greenmtndave Been here awhile

    Joined:
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    Elmore, Vermont
    Churchill Road in Elmore, VT. Just a couple of miles from my house. Sold the KLR this past Fall. Looking to add a WR250R or DRZ400S to continue the dirt ramblings.
    #11
  12. tomdubz

    tomdubz getting there Supporter

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    Whelp, I had warned myself that it’s not exactly Class IV season yet.

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    Last Friday, I left school early and took the 990 for a nice long ride up to Barre to get my second Pfizer dose. I picked my way home on a combination of some back roads that I haven’t been on before, a failed trail attempt, and then a blast down the interstate to the car wash.

    The back roads between Barre and Williamstown were nice. I stopped at an ethanol free premium Valero on Quarry Hill Rd. that was a trip. No credit card reader at the pumps, but you were actually allowed to pump first. Talk about a time warp. The signs indicating that you’re not on camera but you might be in the sights, and the “No Shirt, No Shoes, No Mask, No Problem” were a good reminder that this state is not all populated by granola loving liberals. Despite our famous octogenarian transplanted Socialist Senator, most people not from here are surprised to learn that VT has quite the culture of Take Back Vermont Republicanism coursing through its veins. After nearly a century of staunch Republican domination of the governorship, the compromised rhythm worked out since the 70’s has been D/R/D/R… I suppose it’s good to clean out the executive pipes every so often.

    Anyway, after somehow picking my way down to VT-110 via some mildly muddy dirt roads and sun reckoning, I wound my way through Chelsea and went up to the Vershire Heights to go by the soon to be new house. I took McIver to the end, turned left, but then got foiled by the muddy waterfall that is the Chelsea “Road” before I could make it to the top of the hill. Maybe I would have made it on the WR, but I wound up giving up and scurrying back to the pavement. While this hill is never really big bike friendly, I have done it when it’s dry and I will do it again in a month or so. I neglected to snap a pic of the carnage.

    That was Friday, and Saturday I woke up a little sore from my Pfizer fingering. Nothing like a blood pumping dual sport challenge to work out the kinks. Earlier in the week I had fun helping out in a Science class, teaching kids how to read old fashioned paper USGS topo maps. I noticed that the Kings Hwy. in Hartford used to connect US-4 to US-5, so I asked the boy with the biggest truck if he knew anything about that, and he said, “yep, it’s a mess but you can make it on a dirt bike.”

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    He wasn’t wrong. It’s short, but it’s a challenge. Pics never really do justice to the grade and they never show the running water. I probably should have slid down the hill instead of trying to go up. I had a hard fall that broke my cute little windshield and bruised my ankle despite the Tech-6 protection. Aside from having to wrestle the bike through a downed tree, it was all easy after that.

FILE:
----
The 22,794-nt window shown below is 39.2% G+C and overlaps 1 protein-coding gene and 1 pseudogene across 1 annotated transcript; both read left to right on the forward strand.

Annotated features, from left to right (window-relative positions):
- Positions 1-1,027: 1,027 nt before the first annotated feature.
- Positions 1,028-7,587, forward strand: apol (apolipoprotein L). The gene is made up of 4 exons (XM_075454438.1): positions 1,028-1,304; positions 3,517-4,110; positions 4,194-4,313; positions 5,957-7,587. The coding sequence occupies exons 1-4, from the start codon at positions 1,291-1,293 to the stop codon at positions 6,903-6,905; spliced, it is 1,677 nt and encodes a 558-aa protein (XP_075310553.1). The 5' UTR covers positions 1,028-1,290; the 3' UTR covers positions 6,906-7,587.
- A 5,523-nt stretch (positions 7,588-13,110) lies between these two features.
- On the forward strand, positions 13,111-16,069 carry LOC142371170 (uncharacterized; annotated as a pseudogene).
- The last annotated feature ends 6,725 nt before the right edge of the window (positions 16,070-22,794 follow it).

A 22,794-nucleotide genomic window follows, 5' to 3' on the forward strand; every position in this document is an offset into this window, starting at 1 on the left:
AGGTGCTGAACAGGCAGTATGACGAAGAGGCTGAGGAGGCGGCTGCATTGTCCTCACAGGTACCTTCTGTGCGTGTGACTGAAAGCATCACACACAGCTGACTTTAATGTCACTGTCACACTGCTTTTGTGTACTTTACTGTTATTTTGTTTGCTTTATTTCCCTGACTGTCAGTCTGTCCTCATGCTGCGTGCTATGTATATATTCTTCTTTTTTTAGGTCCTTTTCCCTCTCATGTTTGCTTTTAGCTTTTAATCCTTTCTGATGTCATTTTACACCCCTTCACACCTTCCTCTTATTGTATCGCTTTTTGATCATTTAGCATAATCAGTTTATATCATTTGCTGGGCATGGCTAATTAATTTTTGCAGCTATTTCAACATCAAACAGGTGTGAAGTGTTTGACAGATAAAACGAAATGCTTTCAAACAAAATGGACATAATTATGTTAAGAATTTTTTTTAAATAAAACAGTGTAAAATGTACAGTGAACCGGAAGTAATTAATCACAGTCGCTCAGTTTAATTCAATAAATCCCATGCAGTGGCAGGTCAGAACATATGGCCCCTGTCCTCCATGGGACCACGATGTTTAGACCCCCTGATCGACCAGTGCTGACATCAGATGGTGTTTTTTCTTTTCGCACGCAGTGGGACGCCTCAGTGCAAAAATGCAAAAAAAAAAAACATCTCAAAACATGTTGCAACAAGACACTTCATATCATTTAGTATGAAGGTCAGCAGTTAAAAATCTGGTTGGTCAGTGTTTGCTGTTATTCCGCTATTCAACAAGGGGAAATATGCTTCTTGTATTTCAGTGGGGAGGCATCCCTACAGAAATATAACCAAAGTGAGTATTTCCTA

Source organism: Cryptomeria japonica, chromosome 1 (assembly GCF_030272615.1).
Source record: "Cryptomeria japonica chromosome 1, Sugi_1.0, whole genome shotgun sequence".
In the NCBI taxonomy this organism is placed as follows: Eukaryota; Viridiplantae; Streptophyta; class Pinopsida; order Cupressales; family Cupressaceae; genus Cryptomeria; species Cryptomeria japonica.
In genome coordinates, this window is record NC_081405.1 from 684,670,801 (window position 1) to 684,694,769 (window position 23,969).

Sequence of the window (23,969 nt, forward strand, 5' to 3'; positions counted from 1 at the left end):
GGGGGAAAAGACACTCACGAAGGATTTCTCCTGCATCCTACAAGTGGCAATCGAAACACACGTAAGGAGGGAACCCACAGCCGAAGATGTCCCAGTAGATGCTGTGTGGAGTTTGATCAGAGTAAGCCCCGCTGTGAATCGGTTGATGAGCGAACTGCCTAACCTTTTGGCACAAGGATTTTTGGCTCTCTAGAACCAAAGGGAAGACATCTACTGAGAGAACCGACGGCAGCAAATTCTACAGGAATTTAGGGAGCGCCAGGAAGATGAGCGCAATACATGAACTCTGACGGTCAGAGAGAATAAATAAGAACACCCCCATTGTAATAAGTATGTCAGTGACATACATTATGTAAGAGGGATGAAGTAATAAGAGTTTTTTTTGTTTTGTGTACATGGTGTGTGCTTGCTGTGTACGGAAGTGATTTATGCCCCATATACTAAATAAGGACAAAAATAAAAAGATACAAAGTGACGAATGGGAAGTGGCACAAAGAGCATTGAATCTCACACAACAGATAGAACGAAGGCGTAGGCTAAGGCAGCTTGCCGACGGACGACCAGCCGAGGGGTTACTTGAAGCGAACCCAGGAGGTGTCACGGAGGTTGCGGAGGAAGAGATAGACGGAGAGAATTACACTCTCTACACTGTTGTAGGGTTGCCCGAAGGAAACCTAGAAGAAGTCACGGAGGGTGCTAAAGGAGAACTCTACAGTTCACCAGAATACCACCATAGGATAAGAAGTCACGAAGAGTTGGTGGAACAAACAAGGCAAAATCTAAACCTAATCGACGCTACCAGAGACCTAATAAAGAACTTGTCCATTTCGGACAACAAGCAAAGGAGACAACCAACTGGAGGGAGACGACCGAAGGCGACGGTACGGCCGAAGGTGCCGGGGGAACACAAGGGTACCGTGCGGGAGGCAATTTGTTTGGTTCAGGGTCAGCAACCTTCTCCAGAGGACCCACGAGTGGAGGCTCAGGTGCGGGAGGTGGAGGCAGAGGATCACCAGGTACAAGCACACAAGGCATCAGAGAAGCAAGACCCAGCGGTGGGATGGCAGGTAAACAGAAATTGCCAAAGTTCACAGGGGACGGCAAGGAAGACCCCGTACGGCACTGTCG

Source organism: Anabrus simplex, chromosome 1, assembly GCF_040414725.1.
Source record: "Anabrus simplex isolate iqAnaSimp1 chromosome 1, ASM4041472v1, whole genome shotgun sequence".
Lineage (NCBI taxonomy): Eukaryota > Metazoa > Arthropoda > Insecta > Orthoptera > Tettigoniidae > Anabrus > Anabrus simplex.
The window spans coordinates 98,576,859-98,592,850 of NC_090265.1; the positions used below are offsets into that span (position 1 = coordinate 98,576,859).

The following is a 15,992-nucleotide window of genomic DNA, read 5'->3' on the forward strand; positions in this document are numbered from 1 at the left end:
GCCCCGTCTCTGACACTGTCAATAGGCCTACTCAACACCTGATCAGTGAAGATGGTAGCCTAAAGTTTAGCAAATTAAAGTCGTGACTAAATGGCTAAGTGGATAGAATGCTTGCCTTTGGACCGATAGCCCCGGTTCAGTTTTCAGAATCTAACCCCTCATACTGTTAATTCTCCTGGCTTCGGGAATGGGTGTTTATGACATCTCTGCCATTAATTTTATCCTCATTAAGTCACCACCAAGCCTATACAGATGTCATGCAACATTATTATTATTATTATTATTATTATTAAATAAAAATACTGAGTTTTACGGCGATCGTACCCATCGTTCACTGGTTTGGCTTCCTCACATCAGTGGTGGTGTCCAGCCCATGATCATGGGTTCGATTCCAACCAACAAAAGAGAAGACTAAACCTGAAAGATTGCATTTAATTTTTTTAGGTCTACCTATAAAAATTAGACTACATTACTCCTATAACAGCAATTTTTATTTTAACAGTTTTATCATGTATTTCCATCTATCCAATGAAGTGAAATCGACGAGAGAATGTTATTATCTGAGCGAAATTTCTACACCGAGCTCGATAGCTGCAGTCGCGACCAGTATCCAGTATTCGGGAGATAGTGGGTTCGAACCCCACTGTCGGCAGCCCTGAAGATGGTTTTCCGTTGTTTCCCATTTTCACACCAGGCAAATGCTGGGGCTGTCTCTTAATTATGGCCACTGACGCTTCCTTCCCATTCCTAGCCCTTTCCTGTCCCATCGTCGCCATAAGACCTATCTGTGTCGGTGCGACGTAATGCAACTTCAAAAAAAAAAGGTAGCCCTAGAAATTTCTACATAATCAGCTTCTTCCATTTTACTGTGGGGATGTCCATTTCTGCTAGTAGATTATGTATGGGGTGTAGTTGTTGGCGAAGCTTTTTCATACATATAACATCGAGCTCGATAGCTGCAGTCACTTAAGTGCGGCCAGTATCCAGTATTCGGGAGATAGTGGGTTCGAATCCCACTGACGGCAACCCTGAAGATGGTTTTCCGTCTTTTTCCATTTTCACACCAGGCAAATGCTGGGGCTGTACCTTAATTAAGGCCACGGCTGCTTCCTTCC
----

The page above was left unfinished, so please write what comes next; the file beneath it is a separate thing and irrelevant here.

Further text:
Should've brought a saw

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    Old River Rd. was nice, and I hadn’t made the connection out to the Quechee-Hartford Rd. yet. Yes, some do call it Queefee. Joe Ranger is always delightful and the little Old King’s Hwy. Class IV section was pleasant. I suspect the farmers maintain this road because there’s a little pasture action up there. I’m not sure if this Old King’s Hwy in Pomfret and the Kings Hwy in Hartford are part of the same old grade. I’ll have to do some historical map research. More on those resources later.

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    After that it was Galaxy, to Cloudland, to Session Meadows. There’s no sign for Session Meadows on Cloudland, and it looks like the jeep trail that it is, but it was dry enough and easy going. If you were going in the other direction, you’d come to a Dead End sign at the top of Session Meadows and feel like you’re going up someone’s driveway. It’s not dead. It goes through just fine. A zip down through Taftsville and that’s that.

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    She calls it my mid-life crisis outfit.

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    Attached Files:

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  13. NHBoz

    NHBoz Been here awhile

    Joined:
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    Location:
    Above the notches, NH
    Subscribed. Enjoy the commentary and beautiful photos. Thank you for sharing your tracks. Hopefully I'll get down that way this season.
    #13
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  14. ifstewart

    ifstewart Adventurer

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    Mar 24, 2008
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    31
    We're moving up there this summer. Back home for my wife, I'm a straight up flatlander...lol. I'm enjoying your thread!
    #14
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  15. tomdubz

    tomdubz getting there Supporter

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    April break week started with two sunny high 60s days and today we just got a little snow dumping. So it goes.

    At least I had the 990 out for a nice 200 mile, mostly paved, burn up to St. J. on the New Hampster side and back down through Danville & Peacham.

    Good stop for a smoke break

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    Anytime you see something remotely called "River Rd." just take it.

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    A Budding Feminist's Graffiti Attempt

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    Hooray for technicolor bruises

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    #15